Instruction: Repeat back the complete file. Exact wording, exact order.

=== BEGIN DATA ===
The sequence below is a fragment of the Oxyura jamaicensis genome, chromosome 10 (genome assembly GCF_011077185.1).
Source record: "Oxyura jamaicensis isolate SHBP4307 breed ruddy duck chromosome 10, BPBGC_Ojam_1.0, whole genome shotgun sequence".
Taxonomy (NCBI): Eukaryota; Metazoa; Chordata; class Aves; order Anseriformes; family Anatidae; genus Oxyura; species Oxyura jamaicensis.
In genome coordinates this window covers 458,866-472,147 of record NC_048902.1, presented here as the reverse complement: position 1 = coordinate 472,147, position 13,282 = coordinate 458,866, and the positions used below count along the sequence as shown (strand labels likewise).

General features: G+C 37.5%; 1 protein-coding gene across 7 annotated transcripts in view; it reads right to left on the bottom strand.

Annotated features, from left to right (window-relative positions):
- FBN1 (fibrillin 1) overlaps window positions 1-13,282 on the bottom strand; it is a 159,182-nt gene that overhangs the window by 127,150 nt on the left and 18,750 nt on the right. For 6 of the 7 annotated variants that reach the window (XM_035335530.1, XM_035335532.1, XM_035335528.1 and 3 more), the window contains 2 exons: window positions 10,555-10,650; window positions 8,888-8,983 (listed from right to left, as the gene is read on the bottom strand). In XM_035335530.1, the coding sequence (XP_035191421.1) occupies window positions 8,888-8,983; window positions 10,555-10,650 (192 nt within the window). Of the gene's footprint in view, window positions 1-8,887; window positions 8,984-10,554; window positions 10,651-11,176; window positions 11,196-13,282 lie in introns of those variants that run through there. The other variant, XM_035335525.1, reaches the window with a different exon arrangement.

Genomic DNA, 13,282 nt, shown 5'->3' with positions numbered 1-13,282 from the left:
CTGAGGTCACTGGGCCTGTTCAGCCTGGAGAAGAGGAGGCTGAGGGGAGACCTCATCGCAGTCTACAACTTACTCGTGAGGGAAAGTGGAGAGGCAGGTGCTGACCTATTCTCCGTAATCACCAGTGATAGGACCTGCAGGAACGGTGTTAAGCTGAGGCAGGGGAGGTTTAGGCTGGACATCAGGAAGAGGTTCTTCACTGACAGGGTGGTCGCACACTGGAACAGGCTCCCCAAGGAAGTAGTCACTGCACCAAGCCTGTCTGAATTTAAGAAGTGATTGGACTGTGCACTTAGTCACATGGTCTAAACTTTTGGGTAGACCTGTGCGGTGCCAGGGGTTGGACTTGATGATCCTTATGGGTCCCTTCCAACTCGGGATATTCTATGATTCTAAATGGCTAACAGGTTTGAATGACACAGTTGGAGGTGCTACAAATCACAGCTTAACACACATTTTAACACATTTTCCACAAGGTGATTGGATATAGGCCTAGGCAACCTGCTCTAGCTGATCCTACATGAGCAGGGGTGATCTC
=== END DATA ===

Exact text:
The sequence below is a fragment of the Oxyura jamaicensis genome, chromosome 10 (genome assembly GCF_011077185.1).
Source record: "Oxyura jamaicensis isolate SHBP4307 breed ruddy duck chromosome 10, BPBGC_Ojam_1.0, whole genome shotgun sequence".
Taxonomy (NCBI): Eukaryota; Metazoa; Chordata; class Aves; order Anseriformes; family Anatidae; genus Oxyura; species Oxyura jamaicensis.
In genome coordinates this window covers 458,866-472,147 of record NC_048902.1, presented here as the reverse complement: position 1 = coordinate 472,147, position 13,282 = coordinate 458,866, and the positions used below count along the sequence as shown (strand labels likewise).

General features: G+C 37.5%; 1 protein-coding gene across 7 annotated transcripts in view; it reads right to left on the bottom strand.

Annotated features, from left to right (window-relative positions):
- FBN1 (fibrillin 1) overlaps window positions 1-13,282 on the bottom strand; it is a 159,182-nt gene that overhangs the window by 127,150 nt on the left and 18,750 nt on the right. For 6 of the 7 annotated variants that reach the window (XM_035335530.1, XM_035335532.1, XM_035335528.1 and 3 more), the window contains 2 exons: window positions 10,555-10,650; window positions 8,888-8,983 (listed from right to left, as the gene is read on the bottom strand). In XM_035335530.1, the coding sequence (XP_035191421.1) occupies window positions 8,888-8,983; window positions 10,555-10,650 (192 nt within the window). Of the gene's footprint in view, window positions 1-8,887; window positions 8,984-10,554; window positions 10,651-11,176; window positions 11,196-13,282 lie in introns of those variants that run through there. The other variant, XM_035335525.1, reaches the window with a different exon arrangement.

Genomic DNA, 13,282 nt, shown 5'->3' with positions numbered 1-13,282 from the left:
CTGAGGTCACTGGGCCTGTTCAGCCTGGAGAAGAGGAGGCTGAGGGGAGACCTCATCGCAGTCTACAACTTACTCGTGAGGGAAAGTGGAGAGGCAGGTGCTGACCTATTCTCCGTAATCACCAGTGATAGGACCTGCAGGAACGGTGTTAAGCTGAGGCAGGGGAGGTTTAGGCTGGACATCAGGAAGAGGTTCTTCACTGACAGGGTGGTCGCACACTGGAACAGGCTCCCCAAGGAAGTAGTCACTGCACCAAGCCTGTCTGAATTTAAGAAGTGATTGGACTGTGCACTTAGTCACATGGTCTAAACTTTTGGGTAGACCTGTGCGGTGCCAGGGGTTGGACTTGATGATCCTTATGGGTCCCTTCCAACTCGGGATATTCTATGATTCTAAATGGCTAACAGGTTTGAATGACACAGTTGGAGGTGCTACAAATCACAGCTTAACACACATTTTAACACATTTTCCACAAGGTGATTGGATATAGGCCTAGGCAACCTGCTCTAGCTGATCCTACATGAGCAGGGGTGATCTC